(This piece was written in 2003)
DOES THE title ‘Pattole Palame’ ring a song to you? A favourite lullaby, a strain heard during a wedding, or a riddle tossed at you in jest by a cousin? If it does, you’re probably an individual in touch with your Kodagu (or Coorg) origins. If it doesn’t, you may be part of the non-Kodava speaking diaspora or an outsider ignorant of Kodava folklore.
But by late September, this invaluable oral heritage of Kodava folksongs and traditions, originally compiled and published in 1924 by Nadikerianda Chinnappa (1875-1931), a police officer who traveled the picturesque hilly countryside on horseback on the job, will be available to all-comers. It is the result of a labour of love undertaken since 1995 by his Bangalore-based grandchildren Baverianda Nanjamma and Chinnappa, in pursuit of a cherished dream. Their English translation has just arrived in the market as a 700-plus page book from Rupa & Co. ~ a boon to folklorists and laymen alike.
The story of the translators’ gritty odyssey is almost as fascinating as the collection’s lyrical, lilting pages. For Chinnappa is an engineer with a degree from an Illinois university, while Nanjamma is a statistician who was a visiting fellow at Cambridge University in 1974. While pursuing their professions at Chennai, Kolkata and Canada, they dreamt of a wider space for their grandfather’s precious heritage.
“It was when my parents visited us in Chennai in the 1960s that we learnt of how our grandfather had begun translating the work into English in 1925. But he died in 1931, before he could complete it,” recalls Nanjamma softly, sharing precious brittle pages over which their grandfather or Dadappayya’s script flowed. “That’s when both of us vowed to complete his translation one day,” Chinnappa adds.
But the going was tough, for both of them had full-time jobs. Nanjamma continues their narrative, “When I saw his first translation draft of just two of six chapters, I felt: ‘Oh my god! This is so precious!’ I was terrified of damaging it. So, in the 1970s, my husband, my mother and I began to copy it out in longhand over almost three years, whenever we could find time. I was terrified my over-generous father would give it away. When we left for Cambridge, I carried it in my hand luggage.”
In the second edition of ‘Pattole Palame” (or ‘Silken Lore’), published by the University of Mysore in 1975, the editor describes it as one of the earliest extensive collections of folklore from any Indian community. The translators’ introduction explains: “Since the Kodava language does not have a script, he used the Kannada script that has been in vogue since the 17th century, when the Lingayat Rajas ruled Kodagu and Kannada was their court language.”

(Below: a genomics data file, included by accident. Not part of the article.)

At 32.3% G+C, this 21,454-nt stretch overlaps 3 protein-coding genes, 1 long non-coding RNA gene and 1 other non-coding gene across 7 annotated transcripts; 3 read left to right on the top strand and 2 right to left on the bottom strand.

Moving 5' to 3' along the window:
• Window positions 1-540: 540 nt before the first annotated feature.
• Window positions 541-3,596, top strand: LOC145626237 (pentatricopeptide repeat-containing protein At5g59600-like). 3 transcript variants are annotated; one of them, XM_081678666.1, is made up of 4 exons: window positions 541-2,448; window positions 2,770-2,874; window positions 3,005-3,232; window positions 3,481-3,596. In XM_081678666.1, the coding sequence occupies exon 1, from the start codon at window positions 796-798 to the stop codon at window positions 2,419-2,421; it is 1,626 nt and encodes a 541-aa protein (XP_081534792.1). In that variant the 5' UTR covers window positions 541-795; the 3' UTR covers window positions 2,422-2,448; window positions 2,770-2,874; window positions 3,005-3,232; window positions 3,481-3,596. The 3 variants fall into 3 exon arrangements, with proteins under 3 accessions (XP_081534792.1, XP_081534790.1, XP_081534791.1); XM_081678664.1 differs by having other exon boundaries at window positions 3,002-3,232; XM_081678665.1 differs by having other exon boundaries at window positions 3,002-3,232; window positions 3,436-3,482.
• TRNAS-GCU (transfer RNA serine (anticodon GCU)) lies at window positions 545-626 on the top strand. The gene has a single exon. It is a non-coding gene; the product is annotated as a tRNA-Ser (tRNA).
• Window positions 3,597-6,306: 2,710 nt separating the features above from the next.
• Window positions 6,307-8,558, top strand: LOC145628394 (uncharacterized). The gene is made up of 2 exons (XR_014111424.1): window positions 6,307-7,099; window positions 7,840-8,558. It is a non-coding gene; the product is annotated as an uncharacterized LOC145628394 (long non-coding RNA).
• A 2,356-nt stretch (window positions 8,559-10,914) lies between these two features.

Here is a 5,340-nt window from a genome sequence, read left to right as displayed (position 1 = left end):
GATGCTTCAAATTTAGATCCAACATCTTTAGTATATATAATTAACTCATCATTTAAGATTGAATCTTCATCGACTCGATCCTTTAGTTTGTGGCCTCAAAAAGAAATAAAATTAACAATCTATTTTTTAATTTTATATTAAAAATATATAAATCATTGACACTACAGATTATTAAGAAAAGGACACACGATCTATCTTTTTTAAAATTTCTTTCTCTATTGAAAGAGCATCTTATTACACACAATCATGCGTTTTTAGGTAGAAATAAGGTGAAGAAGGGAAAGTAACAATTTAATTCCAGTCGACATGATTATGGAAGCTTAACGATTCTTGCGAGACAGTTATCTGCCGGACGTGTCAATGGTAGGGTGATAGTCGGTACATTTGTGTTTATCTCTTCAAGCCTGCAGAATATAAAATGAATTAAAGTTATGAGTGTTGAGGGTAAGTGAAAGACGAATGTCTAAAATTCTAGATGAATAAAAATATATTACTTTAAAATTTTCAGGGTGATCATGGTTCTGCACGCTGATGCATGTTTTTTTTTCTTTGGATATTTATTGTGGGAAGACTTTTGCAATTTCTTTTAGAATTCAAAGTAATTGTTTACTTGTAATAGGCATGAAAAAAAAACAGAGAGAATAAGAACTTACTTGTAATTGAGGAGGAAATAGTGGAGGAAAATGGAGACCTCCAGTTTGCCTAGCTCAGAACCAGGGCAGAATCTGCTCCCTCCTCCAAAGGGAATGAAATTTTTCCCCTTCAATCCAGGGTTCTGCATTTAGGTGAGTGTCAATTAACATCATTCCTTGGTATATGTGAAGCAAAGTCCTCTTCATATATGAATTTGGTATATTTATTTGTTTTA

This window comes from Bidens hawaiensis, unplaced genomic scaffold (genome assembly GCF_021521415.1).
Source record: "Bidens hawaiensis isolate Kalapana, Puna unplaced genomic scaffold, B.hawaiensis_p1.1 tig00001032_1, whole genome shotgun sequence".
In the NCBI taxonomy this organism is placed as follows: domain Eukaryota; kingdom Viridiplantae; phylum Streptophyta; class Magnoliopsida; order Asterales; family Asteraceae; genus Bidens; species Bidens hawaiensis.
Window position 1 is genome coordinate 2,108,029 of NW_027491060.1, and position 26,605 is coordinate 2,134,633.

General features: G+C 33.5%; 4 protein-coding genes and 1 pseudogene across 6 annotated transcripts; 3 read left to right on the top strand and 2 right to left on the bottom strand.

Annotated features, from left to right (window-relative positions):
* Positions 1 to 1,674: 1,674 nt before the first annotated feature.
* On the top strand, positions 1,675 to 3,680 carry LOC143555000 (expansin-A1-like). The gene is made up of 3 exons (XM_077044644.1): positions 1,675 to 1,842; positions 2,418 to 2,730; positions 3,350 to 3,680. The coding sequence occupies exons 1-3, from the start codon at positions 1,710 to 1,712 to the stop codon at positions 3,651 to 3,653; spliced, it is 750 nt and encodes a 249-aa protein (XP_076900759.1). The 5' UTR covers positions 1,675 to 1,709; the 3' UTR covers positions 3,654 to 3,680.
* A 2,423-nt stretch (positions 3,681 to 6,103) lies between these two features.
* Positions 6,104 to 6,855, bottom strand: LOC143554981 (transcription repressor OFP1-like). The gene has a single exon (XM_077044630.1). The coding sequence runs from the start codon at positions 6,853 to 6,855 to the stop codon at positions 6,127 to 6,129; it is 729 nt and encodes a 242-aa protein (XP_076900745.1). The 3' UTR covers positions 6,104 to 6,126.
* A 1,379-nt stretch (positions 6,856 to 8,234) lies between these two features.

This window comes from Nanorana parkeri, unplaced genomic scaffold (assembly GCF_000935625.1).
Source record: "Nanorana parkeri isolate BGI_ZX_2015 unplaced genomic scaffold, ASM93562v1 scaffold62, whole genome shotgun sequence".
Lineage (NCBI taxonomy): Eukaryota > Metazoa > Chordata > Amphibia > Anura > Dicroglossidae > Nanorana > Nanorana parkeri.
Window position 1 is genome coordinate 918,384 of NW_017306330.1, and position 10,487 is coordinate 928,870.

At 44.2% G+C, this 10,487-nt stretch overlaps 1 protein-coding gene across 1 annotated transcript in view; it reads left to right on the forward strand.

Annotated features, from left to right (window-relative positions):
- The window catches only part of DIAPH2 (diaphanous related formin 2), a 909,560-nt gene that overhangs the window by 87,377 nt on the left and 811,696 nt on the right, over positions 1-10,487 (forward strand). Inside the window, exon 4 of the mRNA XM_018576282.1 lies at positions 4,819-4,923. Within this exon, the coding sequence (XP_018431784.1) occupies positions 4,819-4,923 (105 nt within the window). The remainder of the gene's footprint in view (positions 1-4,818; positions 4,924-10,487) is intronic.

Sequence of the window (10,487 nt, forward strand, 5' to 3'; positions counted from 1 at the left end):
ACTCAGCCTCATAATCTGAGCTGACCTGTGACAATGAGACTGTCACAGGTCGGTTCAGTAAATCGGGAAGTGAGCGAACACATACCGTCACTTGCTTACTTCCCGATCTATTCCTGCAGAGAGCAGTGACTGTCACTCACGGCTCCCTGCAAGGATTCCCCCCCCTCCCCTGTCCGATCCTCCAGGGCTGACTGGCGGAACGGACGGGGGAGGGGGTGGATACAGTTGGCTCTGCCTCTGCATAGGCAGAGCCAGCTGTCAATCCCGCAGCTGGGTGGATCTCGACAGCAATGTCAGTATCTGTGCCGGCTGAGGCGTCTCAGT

Nanjamma summons scenes from the past: “Whenever my parents ~ both teachers ~ came to stay with us, my father would read and translate from it, while my mother wrote it down.” Chinnappa stresses, “I’d ask them a hundred questions. If her father did not know the answers, he’d find out for us from Kodagu.”
Their quest took unexpected turns. In response to their advertisement about their grandfather’s book, a surprise respondent was a nearly-90 farmer and self-taught folk artist, Bacharaniyanda Annaiah, who had copied out the entire Kodava text word by word as a youth by kerosene lamp ~ because he could not afford to buy a copy! He gifted this hardcover notebook to the stunned Chinnappas.
Post-retirement, in December 1996, settled in their comfortable house at RMV Extension II, the couple realized the enormity of their undertaking. Initially, they sub-divided the responsibility among their siblings, but this did not work out. Even as they translated the songs, riddles and proverbs, their dreams of self-publication remained hazy. That’s until the Jacaranda Press literary agency sold the rights to New Delhi-based Rupa in 2002.
What odds did they have to contend with? Sceptics who felt the English language would prove inadequate to the task, now converts to their cause. Linguists like Dr. Gopalakrishnan of Chennai’s now-defunct Institute of Asian Studies, who “insisted on extensive footnotes because a work like this would only be done once in a hundred years.” And developing a system of diacritical marks for transliterations, with a linguistic expert from Annamalai University.
Low-profile Nanjamma and Chinnappa’s efforts found their first rewards when ‘Pattole Palame’ was released at Mercara on August 29. To their surprise, the first hundred copies sold out in hours. “We’re a little worried that people might buy a copy, but not necessarily read it, like the Bible or Shakespeare,” smiles Nanjamma.
As their labour of love bears fruit, will they rest on their laurels? Unlikely. Instead, they have chalked out at least ten Kodagu-based projects for the future, including a directory of aine mane or ancestral homes, and a lexicon of the Kodava language. And a biography of the late Annaiah.
It is impossible not to admire both their poetry and their perseverance as ‘Pattole Palame’ arrives in Bangalore bookstores. For, as Nadikerianda Chinnappa says in his introductory verse:
‘You who know ~ why do you need this?
You who do not wish to know ~ why do you need this?
You who are incapable of knowing ~why do you need this?
You who want to know ~ do read this.’